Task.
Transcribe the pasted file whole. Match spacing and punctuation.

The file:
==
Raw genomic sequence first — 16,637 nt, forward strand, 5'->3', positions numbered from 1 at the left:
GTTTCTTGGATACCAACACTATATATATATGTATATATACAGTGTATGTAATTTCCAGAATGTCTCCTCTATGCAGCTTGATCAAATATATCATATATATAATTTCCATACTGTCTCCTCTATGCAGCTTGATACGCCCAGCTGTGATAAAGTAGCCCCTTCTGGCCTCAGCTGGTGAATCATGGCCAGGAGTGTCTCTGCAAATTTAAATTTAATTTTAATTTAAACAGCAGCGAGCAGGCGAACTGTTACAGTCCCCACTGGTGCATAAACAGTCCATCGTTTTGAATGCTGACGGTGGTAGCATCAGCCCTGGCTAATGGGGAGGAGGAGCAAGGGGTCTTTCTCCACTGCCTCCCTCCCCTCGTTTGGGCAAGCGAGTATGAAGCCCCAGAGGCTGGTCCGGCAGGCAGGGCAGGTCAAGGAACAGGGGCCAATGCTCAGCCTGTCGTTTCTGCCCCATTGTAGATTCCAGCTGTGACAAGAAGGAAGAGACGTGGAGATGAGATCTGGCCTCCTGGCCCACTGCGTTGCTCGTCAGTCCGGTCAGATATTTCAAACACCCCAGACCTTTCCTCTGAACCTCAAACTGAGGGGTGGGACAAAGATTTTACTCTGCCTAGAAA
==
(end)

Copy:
Raw genomic sequence first — 16,637 nt, forward strand, 5'->3', positions numbered from 1 at the left:
GTTTCTTGGATACCAACACTATATATATATGTATATATACAGTGTATGTAATTTCCAGAATGTCTCCTCTATGCAGCTTGATCAAATATATCATATATATAATTTCCATACTGTCTCCTCTATGCAGCTTGATACGCCCAGCTGTGATAAAGTAGCCCCTTCTGGCCTCAGCTGGTGAATCATGGCCAGGAGTGTCTCTGCAAATTTAAATTTAATTTTAATTTAAACAGCAGCGAGCAGGCGAACTGTTACAGTCCCCACTGGTGCATAAACAGTCCATCGTTTTGAATGCTGACGGTGGTAGCATCAGCCCTGGCTAATGGGGAGGAGGAGCAAGGGGTCTTTCTCCACTGCCTCCCTCCCCTCGTTTGGGCAAGCGAGTATGAAGCCCCAGAGGCTGGTCCGGCAGGCAGGGCAGGTCAAGGAACAGGGGCCAATGCTCAGCCTGTCGTTTCTGCCCCATTGTAGATTCCAGCTGTGACAAGAAGGAAGAGACGTGGAGATGAGATCTGGCCTCCTGGCCCACTGCGTTGCTCGTCAGTCCGGTCAGATATTTCAAACACCCCAGACCTTTCCTCTGAACCTCAAACTGAGGGGTGGGACAAAGATTTTACTCTGCCTAGAAA